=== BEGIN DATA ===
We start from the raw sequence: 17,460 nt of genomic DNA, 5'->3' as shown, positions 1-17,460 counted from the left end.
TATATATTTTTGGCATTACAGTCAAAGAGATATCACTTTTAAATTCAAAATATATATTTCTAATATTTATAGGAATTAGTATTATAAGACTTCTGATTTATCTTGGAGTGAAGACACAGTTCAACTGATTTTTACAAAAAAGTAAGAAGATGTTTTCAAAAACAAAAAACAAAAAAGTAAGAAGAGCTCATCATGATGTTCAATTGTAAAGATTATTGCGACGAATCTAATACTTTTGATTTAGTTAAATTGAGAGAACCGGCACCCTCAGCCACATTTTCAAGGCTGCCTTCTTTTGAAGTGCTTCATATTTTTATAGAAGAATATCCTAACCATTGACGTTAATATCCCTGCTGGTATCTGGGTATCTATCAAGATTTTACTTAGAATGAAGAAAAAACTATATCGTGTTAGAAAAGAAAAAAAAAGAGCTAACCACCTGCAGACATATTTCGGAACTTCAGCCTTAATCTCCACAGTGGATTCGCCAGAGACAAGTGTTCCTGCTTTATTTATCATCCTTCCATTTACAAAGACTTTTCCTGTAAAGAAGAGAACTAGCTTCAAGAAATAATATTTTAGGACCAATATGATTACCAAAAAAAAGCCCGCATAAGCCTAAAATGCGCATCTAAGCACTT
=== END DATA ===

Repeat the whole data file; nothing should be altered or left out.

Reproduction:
We start from the raw sequence: 17,460 nt of genomic DNA, 5'->3' as shown, positions 1-17,460 counted from the left end.
TATATATTTTTGGCATTACAGTCAAAGAGATATCACTTTTAAATTCAAAATATATATTTCTAATATTTATAGGAATTAGTATTATAAGACTTCTGATTTATCTTGGAGTGAAGACACAGTTCAACTGATTTTTACAAAAAAGTAAGAAGATGTTTTCAAAAACAAAAAACAAAAAAGTAAGAAGAGCTCATCATGATGTTCAATTGTAAAGATTATTGCGACGAATCTAATACTTTTGATTTAGTTAAATTGAGAGAACCGGCACCCTCAGCCACATTTTCAAGGCTGCCTTCTTTTGAAGTGCTTCATATTTTTATAGAAGAATATCCTAACCATTGACGTTAATATCCCTGCTGGTATCTGGGTATCTATCAAGATTTTACTTAGAATGAAGAAAAAACTATATCGTGTTAGAAAAGAAAAAAAAAGAGCTAACCACCTGCAGACATATTTCGGAACTTCAGCCTTAATCTCCACAGTGGATTCGCCAGAGACAAGTGTTCCTGCTTTATTTATCATCCTTCCATTTACAAAGACTTTTCCTGTAAAGAAGAGAACTAGCTTCAAGAAATAATATTTTAGGACCAATATGATTACCAAAAAAAAGCCCGCATAAGCCTAAAATGCGCATCTAAGCACTT